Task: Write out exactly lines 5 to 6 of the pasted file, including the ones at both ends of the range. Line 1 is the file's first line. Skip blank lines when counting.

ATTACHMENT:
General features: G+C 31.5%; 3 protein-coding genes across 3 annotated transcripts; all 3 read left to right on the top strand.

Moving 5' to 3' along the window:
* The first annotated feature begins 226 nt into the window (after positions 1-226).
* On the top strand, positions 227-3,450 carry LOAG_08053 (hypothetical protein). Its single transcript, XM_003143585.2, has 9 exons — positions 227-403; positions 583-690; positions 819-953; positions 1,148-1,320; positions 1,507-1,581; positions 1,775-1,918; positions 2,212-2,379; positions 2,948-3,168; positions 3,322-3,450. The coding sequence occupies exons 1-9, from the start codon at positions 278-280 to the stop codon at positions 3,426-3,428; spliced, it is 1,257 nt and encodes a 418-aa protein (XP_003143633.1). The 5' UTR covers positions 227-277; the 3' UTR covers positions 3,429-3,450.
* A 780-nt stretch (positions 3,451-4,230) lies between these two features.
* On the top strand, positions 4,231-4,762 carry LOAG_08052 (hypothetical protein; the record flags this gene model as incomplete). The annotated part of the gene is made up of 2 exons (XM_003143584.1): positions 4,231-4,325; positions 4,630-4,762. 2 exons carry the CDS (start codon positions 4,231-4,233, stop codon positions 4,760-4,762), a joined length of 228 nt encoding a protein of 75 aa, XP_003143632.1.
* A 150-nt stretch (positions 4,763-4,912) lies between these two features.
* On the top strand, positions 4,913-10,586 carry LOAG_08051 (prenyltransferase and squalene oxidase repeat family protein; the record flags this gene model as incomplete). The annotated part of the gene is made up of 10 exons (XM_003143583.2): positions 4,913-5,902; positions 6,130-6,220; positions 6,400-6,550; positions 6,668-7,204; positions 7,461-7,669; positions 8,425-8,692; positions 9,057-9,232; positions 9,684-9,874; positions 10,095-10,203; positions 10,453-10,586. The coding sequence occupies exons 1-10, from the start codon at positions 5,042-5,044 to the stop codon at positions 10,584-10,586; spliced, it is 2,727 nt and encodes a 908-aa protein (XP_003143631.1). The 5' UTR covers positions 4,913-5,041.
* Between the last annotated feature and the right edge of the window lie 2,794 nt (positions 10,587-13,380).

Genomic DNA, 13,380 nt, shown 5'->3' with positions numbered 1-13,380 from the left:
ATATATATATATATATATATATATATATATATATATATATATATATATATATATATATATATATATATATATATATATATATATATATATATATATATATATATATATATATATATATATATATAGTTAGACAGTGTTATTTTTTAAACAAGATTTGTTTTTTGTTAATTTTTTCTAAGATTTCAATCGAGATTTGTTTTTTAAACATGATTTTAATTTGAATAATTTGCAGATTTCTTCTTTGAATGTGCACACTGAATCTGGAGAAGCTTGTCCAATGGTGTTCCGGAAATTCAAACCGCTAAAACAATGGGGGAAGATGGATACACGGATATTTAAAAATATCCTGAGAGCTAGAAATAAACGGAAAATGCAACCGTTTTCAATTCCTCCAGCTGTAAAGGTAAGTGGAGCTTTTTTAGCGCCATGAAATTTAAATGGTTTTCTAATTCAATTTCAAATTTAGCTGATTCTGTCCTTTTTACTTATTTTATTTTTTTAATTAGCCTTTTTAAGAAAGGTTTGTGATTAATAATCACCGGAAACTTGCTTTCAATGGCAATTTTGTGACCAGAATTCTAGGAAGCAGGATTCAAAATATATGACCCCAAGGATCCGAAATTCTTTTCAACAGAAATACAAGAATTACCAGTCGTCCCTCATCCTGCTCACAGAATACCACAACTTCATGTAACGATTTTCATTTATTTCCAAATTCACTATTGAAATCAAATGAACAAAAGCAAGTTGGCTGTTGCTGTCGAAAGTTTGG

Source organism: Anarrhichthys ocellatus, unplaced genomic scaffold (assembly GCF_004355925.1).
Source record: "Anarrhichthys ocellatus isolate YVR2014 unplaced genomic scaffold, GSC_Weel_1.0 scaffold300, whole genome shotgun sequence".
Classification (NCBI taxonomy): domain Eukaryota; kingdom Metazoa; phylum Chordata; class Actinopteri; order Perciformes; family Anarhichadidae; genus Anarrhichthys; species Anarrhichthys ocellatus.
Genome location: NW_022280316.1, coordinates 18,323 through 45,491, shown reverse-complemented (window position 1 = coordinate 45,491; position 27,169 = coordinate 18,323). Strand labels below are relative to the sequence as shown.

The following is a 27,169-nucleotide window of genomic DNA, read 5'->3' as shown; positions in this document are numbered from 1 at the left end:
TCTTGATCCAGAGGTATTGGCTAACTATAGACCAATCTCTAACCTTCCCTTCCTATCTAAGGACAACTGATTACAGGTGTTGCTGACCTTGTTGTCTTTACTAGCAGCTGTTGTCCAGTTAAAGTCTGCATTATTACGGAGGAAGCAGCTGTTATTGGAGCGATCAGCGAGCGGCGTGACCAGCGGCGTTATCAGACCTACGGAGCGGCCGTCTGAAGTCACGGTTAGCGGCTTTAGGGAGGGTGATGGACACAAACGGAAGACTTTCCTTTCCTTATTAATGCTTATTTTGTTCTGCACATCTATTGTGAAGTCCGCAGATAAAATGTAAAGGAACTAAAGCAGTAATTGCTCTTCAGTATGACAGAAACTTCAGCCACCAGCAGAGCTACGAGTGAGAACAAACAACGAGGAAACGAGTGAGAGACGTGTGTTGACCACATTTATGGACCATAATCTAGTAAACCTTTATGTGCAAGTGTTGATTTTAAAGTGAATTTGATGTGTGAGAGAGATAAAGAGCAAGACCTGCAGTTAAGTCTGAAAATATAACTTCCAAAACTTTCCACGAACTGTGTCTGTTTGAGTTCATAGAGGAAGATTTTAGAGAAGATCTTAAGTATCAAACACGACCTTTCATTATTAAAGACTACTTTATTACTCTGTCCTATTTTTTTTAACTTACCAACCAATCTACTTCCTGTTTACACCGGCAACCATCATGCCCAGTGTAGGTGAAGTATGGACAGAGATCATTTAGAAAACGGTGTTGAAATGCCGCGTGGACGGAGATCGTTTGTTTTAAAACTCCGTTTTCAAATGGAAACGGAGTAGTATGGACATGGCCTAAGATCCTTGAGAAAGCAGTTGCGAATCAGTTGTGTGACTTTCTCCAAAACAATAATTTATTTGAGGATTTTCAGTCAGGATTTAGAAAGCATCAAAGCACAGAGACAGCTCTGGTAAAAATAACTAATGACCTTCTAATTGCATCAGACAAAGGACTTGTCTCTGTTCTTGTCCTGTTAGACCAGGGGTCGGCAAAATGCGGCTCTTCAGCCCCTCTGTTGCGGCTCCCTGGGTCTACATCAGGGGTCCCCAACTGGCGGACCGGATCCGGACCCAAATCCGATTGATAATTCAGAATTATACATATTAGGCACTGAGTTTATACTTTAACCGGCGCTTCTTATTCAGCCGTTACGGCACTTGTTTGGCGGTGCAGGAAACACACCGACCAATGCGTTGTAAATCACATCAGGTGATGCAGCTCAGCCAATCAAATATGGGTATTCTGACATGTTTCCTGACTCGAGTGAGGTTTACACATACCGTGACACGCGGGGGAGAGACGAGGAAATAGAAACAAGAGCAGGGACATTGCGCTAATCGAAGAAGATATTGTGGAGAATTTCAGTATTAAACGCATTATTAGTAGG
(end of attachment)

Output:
* A 780-nt stretch (positions 3,451-4,230) lies between these two features.
* On the top strand, positions 4,231-4,762 carry LOAG_08052 (hypothetical protein; the record flags this gene model as incomplete). The annotated part of the gene is made up of 2 exons (XM_003143584.1): positions 4,231-4,325; positions 4,630-4,762. 2 exons carry the CDS (start codon positions 4,231-4,233, stop codon positions 4,760-4,762), a joined length of 228 nt encoding a protein of 75 aa, XP_003143632.1.